Why do we sit crossed-legged?
Many of us find ourselves crossing our legs when we sit. Some more than others. A simple explanation of why we do this comes back to sitting posture and comfort. For many, the act of crossing the legs mechanically levers the upper body back into the back rest of their chair. While this might provide some temporary relief in their back and allow them to apparently sit up better, it comes at a price.
Why shouldn’t I sit like this?
When we sit and don’t move we know that our blood circulation is seriously slowed at the detriment of delivering refreshed oxygenated blood and nutrients as well as the removal of the waste products that our human machine produces in very basic functions. In the world of those with a neurological deficit where sensation is compromised, sitting on a non-conforming surface will impede blood flow, sometimes completely to the areas around their SITS bones and tail bone. The greatest risk here is tissue death or simply referred to as pressure sores. Without oxygen, our tissues will die.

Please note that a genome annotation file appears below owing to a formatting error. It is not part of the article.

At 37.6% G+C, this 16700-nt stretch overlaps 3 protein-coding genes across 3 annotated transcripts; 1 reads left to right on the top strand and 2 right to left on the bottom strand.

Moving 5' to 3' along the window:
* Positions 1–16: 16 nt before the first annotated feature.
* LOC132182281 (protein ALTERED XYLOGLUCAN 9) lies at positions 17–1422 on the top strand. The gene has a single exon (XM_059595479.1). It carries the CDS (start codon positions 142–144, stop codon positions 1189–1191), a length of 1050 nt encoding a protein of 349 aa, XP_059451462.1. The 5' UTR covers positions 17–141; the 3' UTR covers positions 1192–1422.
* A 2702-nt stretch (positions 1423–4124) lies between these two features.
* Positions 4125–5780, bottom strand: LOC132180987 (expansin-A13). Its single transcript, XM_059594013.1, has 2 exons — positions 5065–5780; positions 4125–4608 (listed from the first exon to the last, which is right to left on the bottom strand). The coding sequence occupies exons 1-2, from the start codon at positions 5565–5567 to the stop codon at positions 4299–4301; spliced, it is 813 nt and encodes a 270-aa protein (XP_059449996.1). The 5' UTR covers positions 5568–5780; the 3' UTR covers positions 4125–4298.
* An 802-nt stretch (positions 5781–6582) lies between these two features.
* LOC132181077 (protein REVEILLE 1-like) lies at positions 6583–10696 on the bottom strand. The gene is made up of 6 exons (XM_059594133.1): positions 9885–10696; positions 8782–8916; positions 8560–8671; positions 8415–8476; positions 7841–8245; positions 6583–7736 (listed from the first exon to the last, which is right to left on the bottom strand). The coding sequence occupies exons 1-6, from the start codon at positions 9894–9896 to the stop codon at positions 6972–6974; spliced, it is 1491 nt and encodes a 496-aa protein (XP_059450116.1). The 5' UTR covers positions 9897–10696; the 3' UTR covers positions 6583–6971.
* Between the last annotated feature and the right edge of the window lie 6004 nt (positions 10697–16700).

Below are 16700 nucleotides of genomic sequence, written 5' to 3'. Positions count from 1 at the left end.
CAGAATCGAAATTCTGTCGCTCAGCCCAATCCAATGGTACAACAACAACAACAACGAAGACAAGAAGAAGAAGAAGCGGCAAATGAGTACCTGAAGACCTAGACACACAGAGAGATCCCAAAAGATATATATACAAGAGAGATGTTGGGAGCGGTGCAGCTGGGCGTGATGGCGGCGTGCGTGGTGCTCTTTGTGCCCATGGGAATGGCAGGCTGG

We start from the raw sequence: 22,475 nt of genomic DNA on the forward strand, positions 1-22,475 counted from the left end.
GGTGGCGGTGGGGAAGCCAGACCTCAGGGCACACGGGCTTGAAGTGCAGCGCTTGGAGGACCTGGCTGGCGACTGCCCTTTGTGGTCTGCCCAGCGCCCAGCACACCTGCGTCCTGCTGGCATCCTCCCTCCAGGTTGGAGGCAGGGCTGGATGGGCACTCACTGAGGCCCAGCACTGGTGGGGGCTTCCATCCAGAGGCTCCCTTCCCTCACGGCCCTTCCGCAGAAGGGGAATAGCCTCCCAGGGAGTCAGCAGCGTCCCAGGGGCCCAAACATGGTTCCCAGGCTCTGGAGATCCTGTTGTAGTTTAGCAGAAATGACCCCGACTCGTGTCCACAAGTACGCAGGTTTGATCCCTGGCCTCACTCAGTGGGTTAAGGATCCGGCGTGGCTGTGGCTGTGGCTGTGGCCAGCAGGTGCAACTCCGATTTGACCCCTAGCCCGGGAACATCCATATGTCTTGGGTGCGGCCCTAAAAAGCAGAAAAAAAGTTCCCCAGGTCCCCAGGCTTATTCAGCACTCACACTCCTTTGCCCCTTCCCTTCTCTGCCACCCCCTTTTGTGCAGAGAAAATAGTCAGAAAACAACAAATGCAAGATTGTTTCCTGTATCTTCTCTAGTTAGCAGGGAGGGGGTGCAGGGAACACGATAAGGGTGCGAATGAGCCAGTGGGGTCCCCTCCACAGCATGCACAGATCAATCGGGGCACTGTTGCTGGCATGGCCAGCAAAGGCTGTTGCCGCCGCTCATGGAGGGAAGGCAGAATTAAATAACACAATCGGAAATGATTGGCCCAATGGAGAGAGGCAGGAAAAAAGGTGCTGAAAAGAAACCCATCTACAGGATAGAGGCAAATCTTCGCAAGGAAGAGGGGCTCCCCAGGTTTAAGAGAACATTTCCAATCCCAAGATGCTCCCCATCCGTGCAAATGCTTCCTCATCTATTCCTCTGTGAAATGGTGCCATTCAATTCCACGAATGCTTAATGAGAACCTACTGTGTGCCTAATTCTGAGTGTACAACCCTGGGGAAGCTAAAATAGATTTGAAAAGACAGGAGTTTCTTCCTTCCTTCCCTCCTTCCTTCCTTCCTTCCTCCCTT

When we cross our legs we essentially cut off the blood supply to our lower extremities preventing fresh oxygenated blood from reaching this area and restricting venous return. In addition, we shift our pelvis backward placing more pressure on our tail bone with a similar compromise. Of course, this position also results in a much more flexed lumbar spine which in time will result in an imbalance of our supportive soft tissues around the spine and an instability that carries over to our other activities of daily living.
As much a habit as anything else, crossing our legs essentially strangles our lower extremities and when we feel the need we should seek healthier habits like going for a walk, moving in your active sitting chair, or standing for a period of time with your standing desk
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